• People who want to reduce stress: Isometric training, like all physical exercise, can also have a meditative quality as it requires concentration on muscle contraction and helps to distract from other thoughts, which can contribute to stress reduction and mental health. [5]

Would you like to know whether isometric exercises would be useful for you? Your health coach can help you evaluate which training methods are best for you.

Isometric Exercises – 5 Examples

Isometric exercises are a great way to build strength without putting a lot of stress on your joints.

CARE has curated some classic examples of isometric exercises, including detailed instructions:

The Plank – Core Strength

  1. Start in a push-up position with your hands directly under your shoulders. Alternatively, you can rest on your forearms if this is more comfortable for your wrists and align your elbows with your shoulders.
  2. Extend your legs back so that you are standing on your toes.
  3. Engage your abs by pulling your belly button towards your spine, keeping your body in a straight line from your head to your heels.
  4. Make sure your hips are not sagging or too high in the air.
  5. Hold the plank for 20 to 30 seconds or longer, depending on your ability.

The Wall Sit – Quadriceps & Upper Thighs

  1. Lean your back straight against a wall and move your feet about two feet away from the wall.
  2. Slowly slide your back down the wall until your knees are bent at a 90-degree angle.
  3. Ensure your knees are directly above your ankles and your back is completely against the wall.
  4. Hold this position for as long as possible, ideally 20–30 seconds to a minute, to strengthen your upper thigh and core muscles.

The Hand Press – Chest, Shoulders & Arms

  1. Stretch your arms out in front of you to level your palms with your chest.
  2. Now press your palms firmly together and hold this isometric contraction without moving your hands and arms.
  3. Hold this contraction for 20 to 30 seconds, then relax and repeat the exercise.

The Isometric Bicep Curl – Entire Brachii (Biceps)

  1. Stand or sit with one arm bent at a 90-degree angle as if you were curling a weight.
  2. Use the other hand to provide resistance by placing it on your wrist or hand and pressing it down.
  3. Try to curl the arm while the other hand maintains the resistance.
  4. Hold the tension for 20 to 30 seconds, then switch sides to strengthen all biceps muscles.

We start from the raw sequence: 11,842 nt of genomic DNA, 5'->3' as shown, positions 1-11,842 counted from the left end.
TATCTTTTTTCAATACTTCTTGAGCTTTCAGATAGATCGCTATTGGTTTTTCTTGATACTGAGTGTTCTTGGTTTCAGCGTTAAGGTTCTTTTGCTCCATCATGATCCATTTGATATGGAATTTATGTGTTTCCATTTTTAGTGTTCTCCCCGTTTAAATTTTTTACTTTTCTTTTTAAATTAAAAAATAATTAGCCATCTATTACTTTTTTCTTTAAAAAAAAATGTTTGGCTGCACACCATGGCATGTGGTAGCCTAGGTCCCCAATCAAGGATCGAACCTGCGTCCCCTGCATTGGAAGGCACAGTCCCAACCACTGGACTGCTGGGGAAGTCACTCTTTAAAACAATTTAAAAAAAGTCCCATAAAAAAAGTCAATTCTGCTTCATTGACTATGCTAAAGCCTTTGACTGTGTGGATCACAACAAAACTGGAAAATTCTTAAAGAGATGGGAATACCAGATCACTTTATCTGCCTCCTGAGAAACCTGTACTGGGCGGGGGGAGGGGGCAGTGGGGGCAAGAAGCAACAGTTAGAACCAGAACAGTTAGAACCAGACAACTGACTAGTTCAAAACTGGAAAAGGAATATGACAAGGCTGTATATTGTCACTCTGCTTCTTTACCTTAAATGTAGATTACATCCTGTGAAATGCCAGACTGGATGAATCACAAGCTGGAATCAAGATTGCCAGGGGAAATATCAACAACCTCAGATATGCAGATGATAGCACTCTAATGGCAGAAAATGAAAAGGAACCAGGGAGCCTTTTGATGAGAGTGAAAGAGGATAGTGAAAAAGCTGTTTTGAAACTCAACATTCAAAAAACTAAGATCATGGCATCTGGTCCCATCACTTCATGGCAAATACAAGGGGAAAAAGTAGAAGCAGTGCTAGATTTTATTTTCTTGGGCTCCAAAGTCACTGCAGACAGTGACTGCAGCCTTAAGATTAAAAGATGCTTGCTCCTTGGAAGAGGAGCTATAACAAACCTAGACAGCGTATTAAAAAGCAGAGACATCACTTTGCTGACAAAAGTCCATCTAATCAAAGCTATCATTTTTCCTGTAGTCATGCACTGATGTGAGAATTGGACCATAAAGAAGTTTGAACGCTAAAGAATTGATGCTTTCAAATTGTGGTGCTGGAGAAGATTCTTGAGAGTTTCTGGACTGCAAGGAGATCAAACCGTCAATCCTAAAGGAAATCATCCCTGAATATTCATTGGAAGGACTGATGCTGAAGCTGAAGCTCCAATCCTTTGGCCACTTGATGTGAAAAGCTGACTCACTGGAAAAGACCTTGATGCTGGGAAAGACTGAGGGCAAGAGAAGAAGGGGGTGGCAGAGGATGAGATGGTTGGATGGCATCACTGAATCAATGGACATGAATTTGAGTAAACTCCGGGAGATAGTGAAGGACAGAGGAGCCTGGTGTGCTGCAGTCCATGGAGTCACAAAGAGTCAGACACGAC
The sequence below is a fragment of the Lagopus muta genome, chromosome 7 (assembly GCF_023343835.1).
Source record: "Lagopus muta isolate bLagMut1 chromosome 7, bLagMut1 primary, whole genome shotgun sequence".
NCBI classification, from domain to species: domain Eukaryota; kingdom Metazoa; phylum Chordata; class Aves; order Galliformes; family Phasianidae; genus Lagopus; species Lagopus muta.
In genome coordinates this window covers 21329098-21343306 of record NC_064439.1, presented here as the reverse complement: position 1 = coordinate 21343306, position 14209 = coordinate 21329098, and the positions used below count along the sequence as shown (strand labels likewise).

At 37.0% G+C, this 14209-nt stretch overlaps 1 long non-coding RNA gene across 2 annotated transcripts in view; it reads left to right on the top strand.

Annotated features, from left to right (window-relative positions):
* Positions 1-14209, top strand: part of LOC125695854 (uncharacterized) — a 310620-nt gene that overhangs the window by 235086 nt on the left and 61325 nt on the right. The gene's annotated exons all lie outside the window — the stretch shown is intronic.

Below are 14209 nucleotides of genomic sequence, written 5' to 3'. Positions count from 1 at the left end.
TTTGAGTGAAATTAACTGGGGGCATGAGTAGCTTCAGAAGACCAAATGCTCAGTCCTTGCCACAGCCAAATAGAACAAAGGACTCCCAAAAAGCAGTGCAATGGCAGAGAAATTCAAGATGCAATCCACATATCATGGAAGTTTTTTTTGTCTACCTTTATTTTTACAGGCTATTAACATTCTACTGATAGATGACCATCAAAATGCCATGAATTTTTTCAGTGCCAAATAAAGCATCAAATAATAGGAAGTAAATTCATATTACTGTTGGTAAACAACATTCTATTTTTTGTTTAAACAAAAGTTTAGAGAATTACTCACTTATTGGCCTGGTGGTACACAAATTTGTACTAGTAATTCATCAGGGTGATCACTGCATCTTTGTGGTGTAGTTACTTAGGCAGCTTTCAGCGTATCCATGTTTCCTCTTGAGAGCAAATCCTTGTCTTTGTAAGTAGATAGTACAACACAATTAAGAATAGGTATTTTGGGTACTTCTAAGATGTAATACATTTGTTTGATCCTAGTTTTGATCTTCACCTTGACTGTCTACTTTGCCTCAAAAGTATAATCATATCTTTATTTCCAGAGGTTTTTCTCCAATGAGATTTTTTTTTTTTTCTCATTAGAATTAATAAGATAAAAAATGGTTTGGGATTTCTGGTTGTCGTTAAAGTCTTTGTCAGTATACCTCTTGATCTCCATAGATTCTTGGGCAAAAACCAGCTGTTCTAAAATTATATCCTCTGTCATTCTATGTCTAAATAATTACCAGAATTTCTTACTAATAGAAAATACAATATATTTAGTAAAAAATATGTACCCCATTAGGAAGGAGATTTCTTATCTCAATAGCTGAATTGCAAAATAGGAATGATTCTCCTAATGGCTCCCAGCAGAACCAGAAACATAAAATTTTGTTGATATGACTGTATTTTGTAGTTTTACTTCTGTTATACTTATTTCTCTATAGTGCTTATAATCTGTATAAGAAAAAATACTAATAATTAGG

Bridge Pose – Back Muscles

  1. Lie on your back, place your feet flat on the floor, and bend your knees.
  2. Engage your glutes and core to lift your hips until your shoulders, hips, and knees form a straight line.
  3. Hold this position for 20 to 30 seconds before lowering your hips again. Make sure you don't make a hollow back.

How Long Should You Hold Isometric Exercises?

The optimal duration for holding isometric contractions depends on your fitness level and training goals. It is generally recommended to hold each isometric exercise for around 20 to 30 seconds to achieve muscle growth and gain muscle strength. However, exercises can

be successful for as little as holding 3–10 seconds of isometric contraction. [6] For advanced exercisers, this time can be extended up to 60 seconds or longer to increase muscle strength and build muscle mass and endurance.

It is also important to pay attention to your body's signals. If you are new to isometric exercises, start with shorter intervals and gradually increase the duration as you get stronger and more enduring.

The regularity of the training also plays a role, as more frequent, shorter sessions can be helpful, especially in the early stages, to get the muscles used to the strain without risking muscle fatigue or tremors.

What Are the Benefits of Isometric Exercises?

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Isometric exercises are good strength exercises that offer a variety of benefits that make them a valuable addition to any fitness program:

  • Improve muscle strength: Isometric exercises can effectively increase the strength of individual muscle groups by forcing the muscles to maintain a constant isometric tension for a prolonged period. [1]
  • Low risk of injury: As there is no joint movement in isometric exercises, there is less risk of injury from excessive strain or incorrect movements, making them particularly suitable for beginners or people in rehabilitation. [4]
  • Flexibility in training: Isometric exercises require little to no equipment and can be performed almost anywhere, making them a very accessible training method.